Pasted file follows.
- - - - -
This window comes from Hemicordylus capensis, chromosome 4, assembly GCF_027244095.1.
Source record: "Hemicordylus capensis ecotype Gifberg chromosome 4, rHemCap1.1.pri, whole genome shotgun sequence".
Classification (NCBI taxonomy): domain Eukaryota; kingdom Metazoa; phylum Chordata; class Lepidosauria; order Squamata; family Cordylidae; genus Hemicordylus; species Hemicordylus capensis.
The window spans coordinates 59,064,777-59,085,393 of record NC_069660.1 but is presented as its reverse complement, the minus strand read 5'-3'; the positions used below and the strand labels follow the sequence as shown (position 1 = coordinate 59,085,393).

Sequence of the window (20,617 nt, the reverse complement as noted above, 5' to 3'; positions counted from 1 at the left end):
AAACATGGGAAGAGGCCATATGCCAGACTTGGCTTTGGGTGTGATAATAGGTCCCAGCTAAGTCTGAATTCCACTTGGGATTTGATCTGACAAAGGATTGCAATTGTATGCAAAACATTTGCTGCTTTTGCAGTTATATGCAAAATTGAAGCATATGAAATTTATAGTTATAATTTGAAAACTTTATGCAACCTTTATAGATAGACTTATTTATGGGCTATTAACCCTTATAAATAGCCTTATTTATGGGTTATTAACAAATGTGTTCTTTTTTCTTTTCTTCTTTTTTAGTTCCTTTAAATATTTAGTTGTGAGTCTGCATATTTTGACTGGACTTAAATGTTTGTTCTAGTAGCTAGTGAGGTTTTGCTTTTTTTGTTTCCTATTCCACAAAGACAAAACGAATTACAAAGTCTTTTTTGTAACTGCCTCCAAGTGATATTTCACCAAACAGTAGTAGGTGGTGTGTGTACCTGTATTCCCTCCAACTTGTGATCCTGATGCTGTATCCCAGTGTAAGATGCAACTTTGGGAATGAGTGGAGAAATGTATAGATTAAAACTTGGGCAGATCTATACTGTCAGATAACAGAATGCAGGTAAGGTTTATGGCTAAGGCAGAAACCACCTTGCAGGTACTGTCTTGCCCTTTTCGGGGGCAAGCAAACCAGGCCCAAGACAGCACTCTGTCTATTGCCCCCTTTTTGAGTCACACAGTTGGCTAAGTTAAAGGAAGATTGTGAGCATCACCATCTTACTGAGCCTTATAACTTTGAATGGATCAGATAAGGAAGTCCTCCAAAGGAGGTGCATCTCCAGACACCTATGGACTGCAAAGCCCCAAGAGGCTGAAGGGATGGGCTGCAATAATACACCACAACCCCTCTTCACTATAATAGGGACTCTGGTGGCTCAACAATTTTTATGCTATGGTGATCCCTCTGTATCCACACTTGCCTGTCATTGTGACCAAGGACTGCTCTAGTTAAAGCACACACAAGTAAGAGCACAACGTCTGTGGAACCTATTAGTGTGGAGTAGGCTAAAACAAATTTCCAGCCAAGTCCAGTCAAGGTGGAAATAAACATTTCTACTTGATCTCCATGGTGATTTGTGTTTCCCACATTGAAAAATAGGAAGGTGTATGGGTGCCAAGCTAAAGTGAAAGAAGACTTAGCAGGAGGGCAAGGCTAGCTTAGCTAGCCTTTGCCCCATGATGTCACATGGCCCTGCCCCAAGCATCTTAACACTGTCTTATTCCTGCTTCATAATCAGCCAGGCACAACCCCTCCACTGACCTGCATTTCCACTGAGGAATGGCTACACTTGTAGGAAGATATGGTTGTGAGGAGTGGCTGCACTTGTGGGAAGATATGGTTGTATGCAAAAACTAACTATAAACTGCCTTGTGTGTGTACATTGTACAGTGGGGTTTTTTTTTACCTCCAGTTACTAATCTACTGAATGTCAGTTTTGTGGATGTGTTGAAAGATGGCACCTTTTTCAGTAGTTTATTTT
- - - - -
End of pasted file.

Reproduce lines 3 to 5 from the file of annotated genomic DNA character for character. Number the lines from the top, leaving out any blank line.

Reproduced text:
Classification (NCBI taxonomy): domain Eukaryota; kingdom Metazoa; phylum Chordata; class Lepidosauria; order Squamata; family Cordylidae; genus Hemicordylus; species Hemicordylus capensis.
The window spans coordinates 59,064,777-59,085,393 of record NC_069660.1 but is presented as its reverse complement, the minus strand read 5'-3'; the positions used below and the strand labels follow the sequence as shown (position 1 = coordinate 59,085,393).

Sequence of the window (20,617 nt, the reverse complement as noted above, 5' to 3'; positions counted from 1 at the left end):